Md. Property Tax Trips Members
Despite representing California’s 5th district since 2005, Rep.Doris Matsui (D) declared her permanent residence in Maryland in 2008and was approved to receive tax benefits from the state.
The Maryland Department of Assessments and Taxation said Thursdaythat an individual representing Matsui contacted the state to requestthat the homestead designation be removed from her home in Chevy Chase— and for a bill to repay tax credits previously applied to the home.
Matsui’s office acknowledged that the Californian had applied forand received a homestead exemption in Maryland as recently as March2008 but could not confirm that the lawmaker had requested a statuschange after being contacted by Roll Call one day earlier.
“Staff called to verify that they had the [application] form when[the state] made the decision. I’m not aware of anything else,— Matsuispokeswoman Alexis Marks said.
Marks added that Matsui also maintains a California residence butdoes not receive a property tax benefit for that home, whichSacramento tax records confirm.
According to Montgomery County tax records, Matsui’s home, listedas her “principal residence,— was valued at nearly $1.4 million in2008. The home received $2,800 in tax breaks in its most recent bill,including a nearly $2,000 discount from the county.
Matsui purchased the Maryland home in 1979 with her late husband,former Rep. Robert Matsui (D-Calif.). Doris Matsui, a former lobbyist,also served in President Bill Clinton’s administration before beingelected to fill her husband’s House seat after his death in 2005.
Although the Maryland tax office is allowed to bill up to sevenyears of back taxes, it typically reserves the maximum for offenderswho have intentionally violated homestead laws, such as individualswho rent out a property while still receiving the tax break, explainedBob Young, associate director of Maryland’s tax office.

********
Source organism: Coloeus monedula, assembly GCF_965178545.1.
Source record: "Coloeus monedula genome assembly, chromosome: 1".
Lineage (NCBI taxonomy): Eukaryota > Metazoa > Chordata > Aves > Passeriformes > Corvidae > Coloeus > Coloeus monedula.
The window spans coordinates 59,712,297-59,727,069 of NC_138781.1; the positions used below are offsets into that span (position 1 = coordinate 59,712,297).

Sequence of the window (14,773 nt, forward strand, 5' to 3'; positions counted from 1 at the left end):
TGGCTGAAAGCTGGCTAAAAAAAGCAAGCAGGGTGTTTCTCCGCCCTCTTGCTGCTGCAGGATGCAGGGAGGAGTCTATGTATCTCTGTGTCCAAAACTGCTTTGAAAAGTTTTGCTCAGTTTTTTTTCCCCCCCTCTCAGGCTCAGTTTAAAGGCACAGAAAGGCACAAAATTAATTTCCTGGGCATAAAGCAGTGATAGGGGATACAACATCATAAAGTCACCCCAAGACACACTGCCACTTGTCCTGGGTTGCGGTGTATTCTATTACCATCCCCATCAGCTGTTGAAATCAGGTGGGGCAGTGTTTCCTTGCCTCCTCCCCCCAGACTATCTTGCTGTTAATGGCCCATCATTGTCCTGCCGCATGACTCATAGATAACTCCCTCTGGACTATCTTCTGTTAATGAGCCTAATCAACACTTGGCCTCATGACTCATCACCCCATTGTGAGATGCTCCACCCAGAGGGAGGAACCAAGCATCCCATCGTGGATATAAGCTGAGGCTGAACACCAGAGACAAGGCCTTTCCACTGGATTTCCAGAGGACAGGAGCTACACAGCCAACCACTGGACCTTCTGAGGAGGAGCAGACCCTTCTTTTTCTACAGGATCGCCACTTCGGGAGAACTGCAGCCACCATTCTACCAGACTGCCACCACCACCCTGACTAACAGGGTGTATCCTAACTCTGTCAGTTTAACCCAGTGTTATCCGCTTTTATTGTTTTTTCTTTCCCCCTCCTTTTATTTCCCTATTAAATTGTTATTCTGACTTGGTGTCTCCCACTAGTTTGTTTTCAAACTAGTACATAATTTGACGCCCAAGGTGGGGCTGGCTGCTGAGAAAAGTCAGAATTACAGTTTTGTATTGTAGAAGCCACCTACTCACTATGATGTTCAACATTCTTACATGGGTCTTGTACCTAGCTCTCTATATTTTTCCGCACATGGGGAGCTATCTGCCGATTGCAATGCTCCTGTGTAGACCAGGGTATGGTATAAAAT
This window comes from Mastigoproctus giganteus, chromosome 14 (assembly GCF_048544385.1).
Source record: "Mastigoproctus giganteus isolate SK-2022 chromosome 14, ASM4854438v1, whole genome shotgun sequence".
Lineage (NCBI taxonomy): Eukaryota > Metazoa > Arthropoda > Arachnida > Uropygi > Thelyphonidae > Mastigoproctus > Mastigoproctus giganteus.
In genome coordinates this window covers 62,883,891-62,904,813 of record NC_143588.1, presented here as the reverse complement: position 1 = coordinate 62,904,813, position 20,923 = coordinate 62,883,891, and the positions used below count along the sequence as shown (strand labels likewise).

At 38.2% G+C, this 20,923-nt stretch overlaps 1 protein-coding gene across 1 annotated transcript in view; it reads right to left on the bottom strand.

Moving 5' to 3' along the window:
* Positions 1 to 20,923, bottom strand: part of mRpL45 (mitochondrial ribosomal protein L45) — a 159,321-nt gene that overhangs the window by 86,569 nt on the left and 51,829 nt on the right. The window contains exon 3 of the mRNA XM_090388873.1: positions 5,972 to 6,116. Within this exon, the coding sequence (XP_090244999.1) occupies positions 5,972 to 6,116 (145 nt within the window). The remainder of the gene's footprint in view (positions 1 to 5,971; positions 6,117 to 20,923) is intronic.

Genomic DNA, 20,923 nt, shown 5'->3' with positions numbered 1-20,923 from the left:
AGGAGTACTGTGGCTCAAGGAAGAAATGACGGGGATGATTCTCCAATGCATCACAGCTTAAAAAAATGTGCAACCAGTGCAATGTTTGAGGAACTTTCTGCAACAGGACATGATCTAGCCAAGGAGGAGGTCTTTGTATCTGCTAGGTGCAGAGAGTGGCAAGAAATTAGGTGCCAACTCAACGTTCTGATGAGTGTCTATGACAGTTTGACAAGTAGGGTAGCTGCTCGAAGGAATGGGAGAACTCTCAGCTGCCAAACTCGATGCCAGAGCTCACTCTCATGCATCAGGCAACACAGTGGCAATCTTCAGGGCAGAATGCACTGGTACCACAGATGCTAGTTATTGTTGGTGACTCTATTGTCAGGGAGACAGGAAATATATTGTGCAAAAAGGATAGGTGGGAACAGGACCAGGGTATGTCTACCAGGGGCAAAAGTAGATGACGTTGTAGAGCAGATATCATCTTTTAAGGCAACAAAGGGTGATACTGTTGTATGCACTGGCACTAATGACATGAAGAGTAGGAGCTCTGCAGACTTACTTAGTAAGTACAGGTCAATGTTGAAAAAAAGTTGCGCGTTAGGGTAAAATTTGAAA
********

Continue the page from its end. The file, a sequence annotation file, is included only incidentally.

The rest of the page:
Instead, Matsui will be required to pay back taxes dating to 2005.
“Just because they’re Congresspeople, I don’t want to treat themfavorably. I don’t want to treat them unfairly either,— Young said.“The same rules that would apply to any other homeowner apply tothem.—
Young noted that at the time the Matsuis purchased their home in1979, state policies likely would have automatically granted theproperty a homestead deduction if they opted to receive their tax billat the same address as the home.
Maryland state lawmakers implemented more stringent requirementsfor the homestead tax break in 2007, requiring all homeowners tosubmit a questionnaire to continue receiving the tax break, which isdesigned for permanent residents.
Among the qualifications, homeowners are asked whether the propertyis a principal residence, as well as whether the address is used tofile state and federal income taxes, procure a driver’s license andvehicle registration, and register to vote.
Matsui’s office said the lawmaker is registered to vote inCalifornia and maintains a Golden State driver’s license. She ownsmultiple vehicles, with at least one registered in each California andin Maryland, Marks said.
Asked how Matsui qualified for the tax break, Marks said, “Shesubmitted the form [to Maryland] and they gave it to her.—
Publicly available Maryland property tax records also revealed atleast three other House lawmakers with Maryland properties listed as aprimary residence.
In two of those cases, Maryland tax officials acknowledged thatstate or county employees inaccurately entered the status intorecords, and not at the request of the lawmakers.
Both California Reps. Adam Schiff (D) and Dennis Cardoza (D) arelisted in county tax records as primary residents for their homes inMontgomery and Anne Arundel counties, respectively.
According to Young, Cardoza’s tax status was entered incorrectlyinto state property records based on another legal document requiredto finalize the home’s purchase.
“We coded it ourselves as a principal residence based on thatsettlement document. Then we sent him an application [for thehomestead tax break], he did not return it, which says to us he didnot apply for it,— Young said.
Moreover, Young noted that Cardoza, who purchased his home in May2008, did not receive any tax benefit based on his status, sinceMaryland homestead laws do not apply to properties during the firstyear of ownership.
“I specifically did not request it,— Cardoza said in a telephoneinterview last week.
“I specifically asked for it not to be done because I did not wantto violate the law,— he added. Cardoza explained that he has sought tobe adamant about his tax status, noting that multiple homestead-taxclaims impaired the campaign of an opponent during his first campaignfor the state legislature.